“First day.” That’s what he said the slogan for the year would be. “First day.” Like every day started out as something new. As if we always have a chance to decide we’re going to do it different. “First day.” Because all that really matters is what we’re grappling with right now. Now. Be here. Present. Plan, yes. Make goals, yes. Reach, yes, always. But stay grounded. Remind yourself that today is always the beginning of something. “First day.” Each day individually. Pay attention. Breathe.
I ran this morning. In the rain. Not the snow, not the freezing, but in the rain. The true Seattle winter returns and we all remember that we are web-footed and moss-covered. We know what to do with this. This we can do.
In the time between my math class and work I sat down and drank a cup of coffee. A few minutes of solitude. Of rest. Of nothing. How easy it is to forget to let those moments happen to you. Always plugging in, turning on, looking up. Forgetting that sometimes we should just sit. Just be. Remember our hearts beating. Still. Still.
I started at my local community college today. I’m taking a mathematics and a symbolic logic course. I am so grateful to be at a point in my life where I have the support I need–both mentally and financially–to try something like this.
It has been really cold here the last few days. I mean, Seattle cold, not like midwest cold. But still, these temperatures make me realize how lucky I am to have the right clothes and a cozy apartment. I’m about to go running in 29-degree weather and that’s only possible because I know I have someplace safe and warm to return to.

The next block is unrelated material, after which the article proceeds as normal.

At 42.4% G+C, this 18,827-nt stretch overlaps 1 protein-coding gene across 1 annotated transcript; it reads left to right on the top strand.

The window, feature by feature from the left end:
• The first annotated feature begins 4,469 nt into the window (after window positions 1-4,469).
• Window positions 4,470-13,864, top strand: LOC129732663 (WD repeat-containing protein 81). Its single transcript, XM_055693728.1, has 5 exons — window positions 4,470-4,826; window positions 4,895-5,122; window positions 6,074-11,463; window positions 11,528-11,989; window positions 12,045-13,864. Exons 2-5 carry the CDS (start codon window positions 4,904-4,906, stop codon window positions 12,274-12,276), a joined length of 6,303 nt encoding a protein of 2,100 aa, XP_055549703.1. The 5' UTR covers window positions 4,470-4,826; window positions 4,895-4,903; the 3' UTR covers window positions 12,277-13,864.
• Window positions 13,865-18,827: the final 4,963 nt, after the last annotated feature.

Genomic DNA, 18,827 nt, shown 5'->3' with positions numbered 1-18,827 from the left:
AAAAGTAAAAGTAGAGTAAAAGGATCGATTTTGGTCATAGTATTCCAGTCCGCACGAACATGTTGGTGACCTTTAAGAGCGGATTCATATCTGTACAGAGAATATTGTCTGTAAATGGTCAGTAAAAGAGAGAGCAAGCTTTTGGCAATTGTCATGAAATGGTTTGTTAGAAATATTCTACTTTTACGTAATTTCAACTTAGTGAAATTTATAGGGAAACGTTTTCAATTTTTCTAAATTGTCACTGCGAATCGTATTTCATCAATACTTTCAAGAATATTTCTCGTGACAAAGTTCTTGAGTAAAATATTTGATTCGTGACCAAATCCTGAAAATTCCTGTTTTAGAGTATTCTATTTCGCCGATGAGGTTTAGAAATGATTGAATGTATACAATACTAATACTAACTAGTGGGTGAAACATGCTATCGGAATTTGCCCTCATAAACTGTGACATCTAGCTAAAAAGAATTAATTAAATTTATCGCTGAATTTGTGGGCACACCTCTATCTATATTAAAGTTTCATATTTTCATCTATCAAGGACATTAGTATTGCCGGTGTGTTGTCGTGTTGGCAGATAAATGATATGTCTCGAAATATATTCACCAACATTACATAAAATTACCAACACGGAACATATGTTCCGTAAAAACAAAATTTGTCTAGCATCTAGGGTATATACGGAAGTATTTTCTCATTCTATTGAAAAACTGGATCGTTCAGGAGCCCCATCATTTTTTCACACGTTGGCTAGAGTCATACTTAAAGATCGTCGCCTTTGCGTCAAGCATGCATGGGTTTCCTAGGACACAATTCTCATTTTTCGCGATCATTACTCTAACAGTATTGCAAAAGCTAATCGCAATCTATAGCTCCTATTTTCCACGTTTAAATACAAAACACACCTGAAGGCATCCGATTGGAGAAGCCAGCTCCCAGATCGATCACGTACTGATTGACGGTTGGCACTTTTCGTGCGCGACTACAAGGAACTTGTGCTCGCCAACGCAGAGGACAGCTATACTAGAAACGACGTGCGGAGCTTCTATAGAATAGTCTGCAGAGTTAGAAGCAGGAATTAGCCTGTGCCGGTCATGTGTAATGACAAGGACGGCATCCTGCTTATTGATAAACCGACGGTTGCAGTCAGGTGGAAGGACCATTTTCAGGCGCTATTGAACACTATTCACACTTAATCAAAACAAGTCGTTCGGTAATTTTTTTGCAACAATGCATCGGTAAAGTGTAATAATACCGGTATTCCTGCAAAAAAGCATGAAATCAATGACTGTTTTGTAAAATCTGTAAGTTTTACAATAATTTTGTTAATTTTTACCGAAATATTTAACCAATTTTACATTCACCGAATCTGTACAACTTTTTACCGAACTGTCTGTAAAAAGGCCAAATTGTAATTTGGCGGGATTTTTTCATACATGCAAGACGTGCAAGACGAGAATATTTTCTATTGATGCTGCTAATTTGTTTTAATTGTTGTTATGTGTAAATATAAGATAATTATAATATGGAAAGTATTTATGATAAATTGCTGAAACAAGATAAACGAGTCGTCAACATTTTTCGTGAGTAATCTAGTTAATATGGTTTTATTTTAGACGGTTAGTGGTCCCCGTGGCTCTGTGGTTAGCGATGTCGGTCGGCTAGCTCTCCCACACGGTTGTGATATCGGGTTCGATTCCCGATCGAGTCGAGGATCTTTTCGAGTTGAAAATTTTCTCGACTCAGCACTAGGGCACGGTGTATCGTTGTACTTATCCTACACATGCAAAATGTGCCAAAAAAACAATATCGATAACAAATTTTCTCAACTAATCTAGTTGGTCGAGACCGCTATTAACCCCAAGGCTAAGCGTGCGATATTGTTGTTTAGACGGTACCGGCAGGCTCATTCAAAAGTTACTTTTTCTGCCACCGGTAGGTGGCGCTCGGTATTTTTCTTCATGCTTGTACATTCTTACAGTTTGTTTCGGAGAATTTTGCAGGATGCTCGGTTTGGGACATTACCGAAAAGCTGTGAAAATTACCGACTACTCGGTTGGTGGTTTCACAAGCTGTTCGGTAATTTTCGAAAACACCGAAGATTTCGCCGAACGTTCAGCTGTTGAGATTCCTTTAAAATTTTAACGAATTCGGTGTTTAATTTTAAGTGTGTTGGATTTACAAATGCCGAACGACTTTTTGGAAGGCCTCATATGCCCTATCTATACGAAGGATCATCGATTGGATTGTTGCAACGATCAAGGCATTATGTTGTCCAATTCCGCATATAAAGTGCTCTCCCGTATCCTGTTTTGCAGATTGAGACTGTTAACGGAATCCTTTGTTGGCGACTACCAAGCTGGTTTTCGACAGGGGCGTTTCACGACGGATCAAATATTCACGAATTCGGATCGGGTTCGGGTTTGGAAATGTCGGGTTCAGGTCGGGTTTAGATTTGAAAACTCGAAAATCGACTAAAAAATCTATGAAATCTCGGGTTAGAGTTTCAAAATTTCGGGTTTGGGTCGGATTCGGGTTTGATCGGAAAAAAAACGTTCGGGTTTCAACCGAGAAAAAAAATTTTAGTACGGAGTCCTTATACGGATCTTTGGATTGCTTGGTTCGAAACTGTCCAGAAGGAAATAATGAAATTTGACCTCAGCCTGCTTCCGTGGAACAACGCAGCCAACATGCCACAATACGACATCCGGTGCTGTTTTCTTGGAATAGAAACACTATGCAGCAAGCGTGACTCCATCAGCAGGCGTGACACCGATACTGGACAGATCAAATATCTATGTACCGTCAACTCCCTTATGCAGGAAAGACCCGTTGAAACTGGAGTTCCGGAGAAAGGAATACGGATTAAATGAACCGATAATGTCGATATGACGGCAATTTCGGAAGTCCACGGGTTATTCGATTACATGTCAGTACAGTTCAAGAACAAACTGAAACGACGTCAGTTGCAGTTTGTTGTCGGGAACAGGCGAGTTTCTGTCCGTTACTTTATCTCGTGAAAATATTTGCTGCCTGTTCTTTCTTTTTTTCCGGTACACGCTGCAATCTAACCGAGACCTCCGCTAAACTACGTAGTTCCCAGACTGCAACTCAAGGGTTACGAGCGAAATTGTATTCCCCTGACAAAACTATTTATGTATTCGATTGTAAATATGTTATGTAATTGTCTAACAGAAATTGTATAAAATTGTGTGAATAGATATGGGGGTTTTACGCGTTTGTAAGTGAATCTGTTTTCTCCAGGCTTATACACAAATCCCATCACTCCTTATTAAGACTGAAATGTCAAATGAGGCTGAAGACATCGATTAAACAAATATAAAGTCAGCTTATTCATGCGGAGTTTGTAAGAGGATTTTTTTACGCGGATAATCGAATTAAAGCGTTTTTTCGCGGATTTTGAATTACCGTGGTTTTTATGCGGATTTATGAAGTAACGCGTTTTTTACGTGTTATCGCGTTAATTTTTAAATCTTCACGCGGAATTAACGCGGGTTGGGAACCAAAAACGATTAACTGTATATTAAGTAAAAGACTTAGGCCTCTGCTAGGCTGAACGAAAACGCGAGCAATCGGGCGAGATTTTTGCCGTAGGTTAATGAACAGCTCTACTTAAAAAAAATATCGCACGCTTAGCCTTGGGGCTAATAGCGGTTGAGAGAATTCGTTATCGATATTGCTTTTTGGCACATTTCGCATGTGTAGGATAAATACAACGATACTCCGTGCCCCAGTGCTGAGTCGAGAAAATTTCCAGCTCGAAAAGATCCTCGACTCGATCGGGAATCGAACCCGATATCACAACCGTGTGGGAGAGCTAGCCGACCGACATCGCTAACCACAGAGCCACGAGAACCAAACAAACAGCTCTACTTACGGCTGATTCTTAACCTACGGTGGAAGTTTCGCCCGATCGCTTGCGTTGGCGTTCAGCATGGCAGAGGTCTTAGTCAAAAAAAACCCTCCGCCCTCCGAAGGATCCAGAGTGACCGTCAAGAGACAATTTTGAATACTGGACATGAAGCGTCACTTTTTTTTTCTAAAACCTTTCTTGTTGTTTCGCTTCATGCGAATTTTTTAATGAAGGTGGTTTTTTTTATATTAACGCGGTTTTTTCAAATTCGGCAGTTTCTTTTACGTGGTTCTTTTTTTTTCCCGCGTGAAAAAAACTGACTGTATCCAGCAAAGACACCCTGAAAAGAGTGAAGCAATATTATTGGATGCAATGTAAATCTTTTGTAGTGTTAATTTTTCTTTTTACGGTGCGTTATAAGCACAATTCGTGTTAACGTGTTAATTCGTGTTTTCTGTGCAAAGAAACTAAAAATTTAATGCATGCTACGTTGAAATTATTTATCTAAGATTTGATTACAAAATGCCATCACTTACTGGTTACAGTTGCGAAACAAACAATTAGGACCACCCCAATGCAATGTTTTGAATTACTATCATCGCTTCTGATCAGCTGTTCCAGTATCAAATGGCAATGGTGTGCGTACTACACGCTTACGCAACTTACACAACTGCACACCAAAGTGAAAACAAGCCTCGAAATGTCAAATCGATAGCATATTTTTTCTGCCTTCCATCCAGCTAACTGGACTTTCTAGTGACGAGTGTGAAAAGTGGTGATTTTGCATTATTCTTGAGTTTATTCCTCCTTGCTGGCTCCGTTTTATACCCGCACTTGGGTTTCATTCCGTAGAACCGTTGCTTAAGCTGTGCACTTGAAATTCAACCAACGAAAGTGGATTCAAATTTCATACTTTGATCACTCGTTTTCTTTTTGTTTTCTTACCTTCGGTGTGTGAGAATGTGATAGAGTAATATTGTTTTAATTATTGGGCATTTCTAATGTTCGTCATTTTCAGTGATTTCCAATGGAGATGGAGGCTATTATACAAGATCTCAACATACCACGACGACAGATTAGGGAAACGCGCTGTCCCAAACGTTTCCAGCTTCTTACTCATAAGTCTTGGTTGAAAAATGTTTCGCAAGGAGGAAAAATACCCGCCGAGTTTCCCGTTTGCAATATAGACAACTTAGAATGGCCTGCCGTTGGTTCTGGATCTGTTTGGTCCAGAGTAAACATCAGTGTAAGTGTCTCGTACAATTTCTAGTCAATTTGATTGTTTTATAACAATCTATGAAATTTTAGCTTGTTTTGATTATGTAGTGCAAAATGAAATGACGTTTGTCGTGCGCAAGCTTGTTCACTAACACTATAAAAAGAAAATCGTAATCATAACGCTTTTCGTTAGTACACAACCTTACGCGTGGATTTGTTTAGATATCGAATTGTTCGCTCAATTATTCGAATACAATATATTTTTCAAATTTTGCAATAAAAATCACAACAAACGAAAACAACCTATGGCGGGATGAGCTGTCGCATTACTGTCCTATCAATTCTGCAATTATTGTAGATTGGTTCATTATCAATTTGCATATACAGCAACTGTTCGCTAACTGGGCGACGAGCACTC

When I was driving from school to work this morning I looked in my rearview mirror and saw our beautiful mountains. I’ll never think of anywhere else but the Pacific Northwest as home and if I’m going to live like that I’m sure glad she’s so pretty.
I started being serious about taking medication for my depression, bipolar disorder, anxiety, and whatever else in September of 2015. I’d tried it on and off since I was a teenager, but I was never very motivated to take it and my compliance was incredibly low. I’d asked my primary care physician for anti-depressants once as an adult, but when it completely knocked out my sex drive I abandoned the whole idea.
Since then, I’ve seen a psychiatrist and two psychiatric nurse practitioners regularly. I also saw several different psychiatrists in the hospital and my stay in a psych ward last October. I currently have someone I see monthly who I respect and am confident in. Over the last month we’ve changed up my medications a little and seem to have landed on something that is working well for me. I am so incredibly grateful to my professional team and my prescription drugs. They changed everything. They saved me.
Nadine and I used to walk around Green Lake once a week. We’ve recently gotten out of the habit, but I’m sure we’ll fall back in. There were these two dogs who always seemed to be there the same time we were. Pitbull mixes with sharp ears and short legs, they walked around the lake as if they were on patrol. They owned that territory. One day, one of the dogs was missing. Then we stopped seeing them all together. But today on my run I saw both dogs back on duty. I couldn’t stop smiling.
My friend George–who I’ve known since I was thirteen–came to visit me the last couple days. Before he left today he tidied up the entire apartment and took care of a branch that was hanging right at eye level on our sidewalk. No wonder I’ve kept him around.